). When he is on the road, he does not have to worry about what happens at home. He has flawlessly arranged the care for his home, for everything that happens. God will take care of it for someone who trusts in Him. The same goes for his offspring (verse 2525“You will know also that your descendants will be many,
And your offspring as the grass of the earth.
). It will be many and prosperous (Psa 128:1,31A Song of Ascents.
How blessed is everyone who fears the LORD,
Who walks in His ways.
3Your wife shall be like a fruitful vine
Within your house,
Your children like olive plants
Around your table.
Finally, Eliphaz points to the long life that is the part of those who trust in God (verse 2626“You will come to the grave in full vigor,
Like the stacking of grain in its season.
). He will grow old and not be torn from life prematurely due to sickness or accident as a result of sin. He will not be taken away from life until he is fully satisfied with life and the fruit of righteousness has ripened in his life. Eliphaz compares it to a “stacking of grain” which, when the corn is ripe, is brought in “in its season”. Grain is not cut off when it is still green, but only when it is golden yellow.
Of the whole picture sketched by Eliphaz, nothing can be recognized in Job. So there must be something wrong with him. That is why Eliphaz concludes his first speech to Job by emphasizing once more the research he and his friends have done into the cause and effect of sins (verse 2727“Behold this; we have investigated it, [and] so it is.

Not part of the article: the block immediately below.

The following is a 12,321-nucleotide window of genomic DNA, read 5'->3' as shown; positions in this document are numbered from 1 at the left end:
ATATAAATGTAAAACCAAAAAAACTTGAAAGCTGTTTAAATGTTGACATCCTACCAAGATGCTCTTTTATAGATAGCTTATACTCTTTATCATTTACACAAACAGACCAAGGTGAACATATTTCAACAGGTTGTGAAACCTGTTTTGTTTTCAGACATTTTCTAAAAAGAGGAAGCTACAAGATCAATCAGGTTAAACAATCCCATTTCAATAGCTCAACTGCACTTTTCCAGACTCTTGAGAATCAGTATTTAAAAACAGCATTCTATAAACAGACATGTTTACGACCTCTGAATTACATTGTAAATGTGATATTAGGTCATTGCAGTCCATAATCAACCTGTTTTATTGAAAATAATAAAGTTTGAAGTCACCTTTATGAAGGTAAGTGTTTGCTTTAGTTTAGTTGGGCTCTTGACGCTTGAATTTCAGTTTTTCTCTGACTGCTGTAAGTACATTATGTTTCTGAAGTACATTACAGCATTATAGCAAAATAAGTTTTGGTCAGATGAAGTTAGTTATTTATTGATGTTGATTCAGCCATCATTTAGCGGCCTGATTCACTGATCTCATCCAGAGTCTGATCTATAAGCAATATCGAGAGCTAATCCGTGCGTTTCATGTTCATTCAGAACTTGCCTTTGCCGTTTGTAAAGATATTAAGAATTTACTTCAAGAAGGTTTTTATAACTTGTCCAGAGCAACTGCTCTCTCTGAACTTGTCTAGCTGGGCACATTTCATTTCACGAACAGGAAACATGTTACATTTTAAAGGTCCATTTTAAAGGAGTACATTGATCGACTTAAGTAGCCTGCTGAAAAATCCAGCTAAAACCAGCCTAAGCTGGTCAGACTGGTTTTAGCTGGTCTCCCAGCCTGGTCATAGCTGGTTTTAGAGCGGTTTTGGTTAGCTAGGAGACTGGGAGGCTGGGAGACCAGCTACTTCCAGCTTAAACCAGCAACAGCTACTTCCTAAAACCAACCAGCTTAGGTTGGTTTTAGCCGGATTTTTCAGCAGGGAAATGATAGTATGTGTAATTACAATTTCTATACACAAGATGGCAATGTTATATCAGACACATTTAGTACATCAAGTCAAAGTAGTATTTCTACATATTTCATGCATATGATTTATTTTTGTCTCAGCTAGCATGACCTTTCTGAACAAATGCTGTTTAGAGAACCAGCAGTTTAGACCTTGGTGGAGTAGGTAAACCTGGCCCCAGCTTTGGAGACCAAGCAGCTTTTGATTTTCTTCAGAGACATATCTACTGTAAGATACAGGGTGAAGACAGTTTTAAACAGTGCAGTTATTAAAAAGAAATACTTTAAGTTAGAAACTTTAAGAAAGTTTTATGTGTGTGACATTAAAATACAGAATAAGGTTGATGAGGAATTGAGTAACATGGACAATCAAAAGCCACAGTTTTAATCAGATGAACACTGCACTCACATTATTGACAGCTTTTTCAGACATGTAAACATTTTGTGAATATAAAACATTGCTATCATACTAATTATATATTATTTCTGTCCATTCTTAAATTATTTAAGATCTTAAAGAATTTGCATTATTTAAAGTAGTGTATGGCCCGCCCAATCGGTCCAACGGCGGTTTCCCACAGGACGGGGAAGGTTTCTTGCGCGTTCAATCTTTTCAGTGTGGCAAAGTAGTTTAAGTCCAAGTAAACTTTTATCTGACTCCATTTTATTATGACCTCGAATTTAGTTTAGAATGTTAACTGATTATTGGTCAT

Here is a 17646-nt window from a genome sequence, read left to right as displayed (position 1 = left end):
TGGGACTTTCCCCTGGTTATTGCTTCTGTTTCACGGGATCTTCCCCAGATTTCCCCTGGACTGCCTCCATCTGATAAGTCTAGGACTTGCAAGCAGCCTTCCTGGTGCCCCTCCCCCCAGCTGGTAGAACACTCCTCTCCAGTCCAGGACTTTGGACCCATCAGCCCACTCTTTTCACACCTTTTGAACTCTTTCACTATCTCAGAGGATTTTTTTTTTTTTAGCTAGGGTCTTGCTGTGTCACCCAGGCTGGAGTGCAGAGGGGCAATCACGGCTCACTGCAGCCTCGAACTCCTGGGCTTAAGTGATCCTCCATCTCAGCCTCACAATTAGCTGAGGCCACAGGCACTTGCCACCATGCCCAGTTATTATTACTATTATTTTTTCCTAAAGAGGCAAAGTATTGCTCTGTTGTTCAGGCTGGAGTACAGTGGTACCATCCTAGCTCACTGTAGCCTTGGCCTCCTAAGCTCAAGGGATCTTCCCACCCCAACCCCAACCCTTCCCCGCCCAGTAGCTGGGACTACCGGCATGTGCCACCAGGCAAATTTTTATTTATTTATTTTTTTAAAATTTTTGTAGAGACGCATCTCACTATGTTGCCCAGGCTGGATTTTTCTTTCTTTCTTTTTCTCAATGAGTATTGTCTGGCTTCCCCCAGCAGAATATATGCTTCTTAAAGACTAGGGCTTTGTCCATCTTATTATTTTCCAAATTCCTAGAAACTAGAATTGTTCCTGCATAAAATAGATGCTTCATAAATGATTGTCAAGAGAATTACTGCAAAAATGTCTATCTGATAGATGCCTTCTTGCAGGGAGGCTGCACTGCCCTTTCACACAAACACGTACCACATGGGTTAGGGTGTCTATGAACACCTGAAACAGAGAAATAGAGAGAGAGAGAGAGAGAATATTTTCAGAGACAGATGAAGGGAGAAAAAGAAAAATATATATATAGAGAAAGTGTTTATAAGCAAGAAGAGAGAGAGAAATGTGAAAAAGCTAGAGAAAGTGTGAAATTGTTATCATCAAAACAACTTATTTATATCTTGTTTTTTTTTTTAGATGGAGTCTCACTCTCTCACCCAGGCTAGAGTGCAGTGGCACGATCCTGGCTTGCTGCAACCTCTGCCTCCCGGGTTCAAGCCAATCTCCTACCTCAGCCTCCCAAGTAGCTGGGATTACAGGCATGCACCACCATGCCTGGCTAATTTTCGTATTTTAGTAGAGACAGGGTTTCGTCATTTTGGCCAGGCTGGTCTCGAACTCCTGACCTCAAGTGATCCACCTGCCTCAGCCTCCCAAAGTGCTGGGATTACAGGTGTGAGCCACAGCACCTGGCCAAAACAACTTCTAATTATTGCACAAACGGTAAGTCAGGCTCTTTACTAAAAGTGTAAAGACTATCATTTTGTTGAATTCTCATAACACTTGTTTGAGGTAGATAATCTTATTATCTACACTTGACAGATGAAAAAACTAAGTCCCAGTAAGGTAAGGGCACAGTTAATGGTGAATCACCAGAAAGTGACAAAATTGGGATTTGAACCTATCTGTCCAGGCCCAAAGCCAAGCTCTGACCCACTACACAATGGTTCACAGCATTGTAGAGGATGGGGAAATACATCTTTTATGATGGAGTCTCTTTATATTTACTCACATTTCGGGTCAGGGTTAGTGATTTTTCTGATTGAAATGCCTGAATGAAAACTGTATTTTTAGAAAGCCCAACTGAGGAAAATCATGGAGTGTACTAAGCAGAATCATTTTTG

Hear it, and know for yourself.”). Again we hear that he is basing himself on his observation: they have “investigated” it. The results of his investigation and those of his friends are not open to discussion, for “so it is”. It is the certainty of someone who says: “I have the truth, and I alone.”
Eliphaz here resembles someone who was called to account for a very unhealthy interpretation of Scripture once. The answer this person gave was: ‘We spent a lot of time in that explanation and certainly didn’t go over night.’ An answer like that silences any criticism. It means that you have to be impressed by their research and that you have to accept the result, the explanation, on that basis. Such an approach is of course reprehensible. Someone who adopts such an attitude disqualifies himself as a trustworthy interpreter of Scripture.
Eliphaz says something similar to Job. Now, let Job be sensible enough to resign himself to the results of their investigation and make use of them. To oppose this is, of course, very stupid. Then you just put their ‘thorough’ investigation aside. That would be very stubborn. It’s the soothing: “Listen to us, and everything will be fine.’ Responding in such a way to the need in which someone is, we call ‘manipulating’ today. But Job does not allow himself to be manipulated as the following two chapters show.